George Meany is, for all intents and purposes, the father of the U.S. labor movement. His contribution to labor won him the highest civilian honor, the presidential medal of freedom, conferred upon him by Lyndon Johnson, who said of Meany: “Citizen and national leader, in serving the cause of labor, he has greatly served the cause of his Nation and of freedom throughout the world.”
One of his major accomplishments was the merger of the American Federation of Labor (AFL) and the Congress of Industrial Organizations (CIO) on December 5th, 1955. This act formed the largest federation of labor unions in the United States.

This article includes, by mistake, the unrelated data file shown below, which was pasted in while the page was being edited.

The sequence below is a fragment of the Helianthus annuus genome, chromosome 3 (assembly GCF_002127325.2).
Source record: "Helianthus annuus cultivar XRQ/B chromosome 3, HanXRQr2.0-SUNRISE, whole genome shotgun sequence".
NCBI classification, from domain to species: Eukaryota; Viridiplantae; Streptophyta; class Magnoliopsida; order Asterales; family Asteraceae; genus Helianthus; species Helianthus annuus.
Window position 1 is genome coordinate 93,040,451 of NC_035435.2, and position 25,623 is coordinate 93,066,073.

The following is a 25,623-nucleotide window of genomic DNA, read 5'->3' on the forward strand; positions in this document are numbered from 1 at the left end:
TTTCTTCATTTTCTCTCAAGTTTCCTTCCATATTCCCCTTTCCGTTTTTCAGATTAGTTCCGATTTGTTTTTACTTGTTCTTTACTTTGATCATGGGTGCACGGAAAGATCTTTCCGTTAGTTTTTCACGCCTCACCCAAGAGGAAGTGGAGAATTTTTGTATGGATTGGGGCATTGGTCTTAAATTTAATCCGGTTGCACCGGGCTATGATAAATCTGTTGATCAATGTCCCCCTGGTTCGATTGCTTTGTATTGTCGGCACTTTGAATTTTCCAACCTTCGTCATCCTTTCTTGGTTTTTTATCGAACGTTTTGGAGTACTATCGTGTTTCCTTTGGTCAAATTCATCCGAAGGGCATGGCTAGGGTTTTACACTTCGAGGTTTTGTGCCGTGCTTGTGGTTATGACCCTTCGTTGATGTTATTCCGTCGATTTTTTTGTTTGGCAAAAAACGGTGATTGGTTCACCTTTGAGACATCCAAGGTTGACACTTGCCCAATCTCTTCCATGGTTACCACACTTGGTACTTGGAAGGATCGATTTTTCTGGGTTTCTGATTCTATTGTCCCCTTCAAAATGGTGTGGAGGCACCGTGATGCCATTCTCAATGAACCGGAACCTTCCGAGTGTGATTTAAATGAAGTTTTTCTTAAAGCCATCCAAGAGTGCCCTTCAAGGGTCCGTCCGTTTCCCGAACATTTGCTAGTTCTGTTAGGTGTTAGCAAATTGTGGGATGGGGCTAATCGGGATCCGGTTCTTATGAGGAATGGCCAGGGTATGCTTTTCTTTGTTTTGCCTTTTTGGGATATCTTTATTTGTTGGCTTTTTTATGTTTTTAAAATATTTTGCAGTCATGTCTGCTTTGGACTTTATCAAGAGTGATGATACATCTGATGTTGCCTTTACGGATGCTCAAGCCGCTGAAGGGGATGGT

From the George Meany Memorial Archives website:
“During the Meany years, the AFL-CIO became an effective, driving champion of the rights of the oppressed and the needy. He was an outspoken defender of individual freedom. The AFL-CIO he headed was the driving force behind national policies for social change, and improved employment conditions in America attest to the success of those efforts.”
The relationship between labor and the civil rights movement may not be fully appreciated today. Meany played a role in helping improve the lives of both working class people as well as racial minorities.